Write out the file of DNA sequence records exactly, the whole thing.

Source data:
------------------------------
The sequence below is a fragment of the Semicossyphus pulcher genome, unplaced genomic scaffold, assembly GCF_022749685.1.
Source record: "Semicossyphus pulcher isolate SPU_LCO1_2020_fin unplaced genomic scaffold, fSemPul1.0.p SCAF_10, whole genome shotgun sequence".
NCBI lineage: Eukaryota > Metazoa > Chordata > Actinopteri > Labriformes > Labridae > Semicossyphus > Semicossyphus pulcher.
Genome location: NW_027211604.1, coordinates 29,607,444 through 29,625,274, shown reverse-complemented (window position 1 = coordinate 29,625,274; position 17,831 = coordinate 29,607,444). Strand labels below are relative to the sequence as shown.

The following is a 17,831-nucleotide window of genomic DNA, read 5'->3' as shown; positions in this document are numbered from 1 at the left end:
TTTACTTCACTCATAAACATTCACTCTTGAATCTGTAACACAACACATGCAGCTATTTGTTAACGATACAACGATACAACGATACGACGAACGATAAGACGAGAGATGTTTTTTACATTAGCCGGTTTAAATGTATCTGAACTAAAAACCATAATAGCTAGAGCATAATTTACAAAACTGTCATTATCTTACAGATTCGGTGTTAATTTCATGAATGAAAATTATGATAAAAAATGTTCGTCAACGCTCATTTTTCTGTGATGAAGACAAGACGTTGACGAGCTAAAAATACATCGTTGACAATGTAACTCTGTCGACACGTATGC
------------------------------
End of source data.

The sequence below is a fragment of the Semicossyphus pulcher genome, unplaced genomic scaffold, assembly GCF_022749685.1.
Source record: "Semicossyphus pulcher isolate SPU_LCO1_2020_fin unplaced genomic scaffold, fSemPul1.0.p SCAF_10, whole genome shotgun sequence".
NCBI lineage: Eukaryota > Metazoa > Chordata > Actinopteri > Labriformes > Labridae > Semicossyphus > Semicossyphus pulcher.
Genome location: NW_027211604.1, coordinates 29,607,444 through 29,625,274, shown reverse-complemented (window position 1 = coordinate 29,625,274; position 17,831 = coordinate 29,607,444). Strand labels below are relative to the sequence as shown.

The following is a 17,831-nucleotide window of genomic DNA, read 5'->3' as shown; positions in this document are numbered from 1 at the left end:
TTTACTTCACTCATAAACATTCACTCTTGAATCTGTAACACAACACATGCAGCTATTTGTTAACGATACAACGATACAACGATACGACGAACGATAAGACGAGAGATGTTTTTTACATTAGCCGGTTTAAATGTATCTGAACTAAAAACCATAATAGCTAGAGCATAATTTACAAAACTGTCATTATCTTACAGATTCGGTGTTAATTTCATGAATGAAAATTATGATAAAAAATGTTCGTCAACGCTCATTTTTCTGTGATGAAGACAAGACGTTGACGAGCTAAAAATACATCGTTGACAATGTAACTCTGTCGACACGTATGC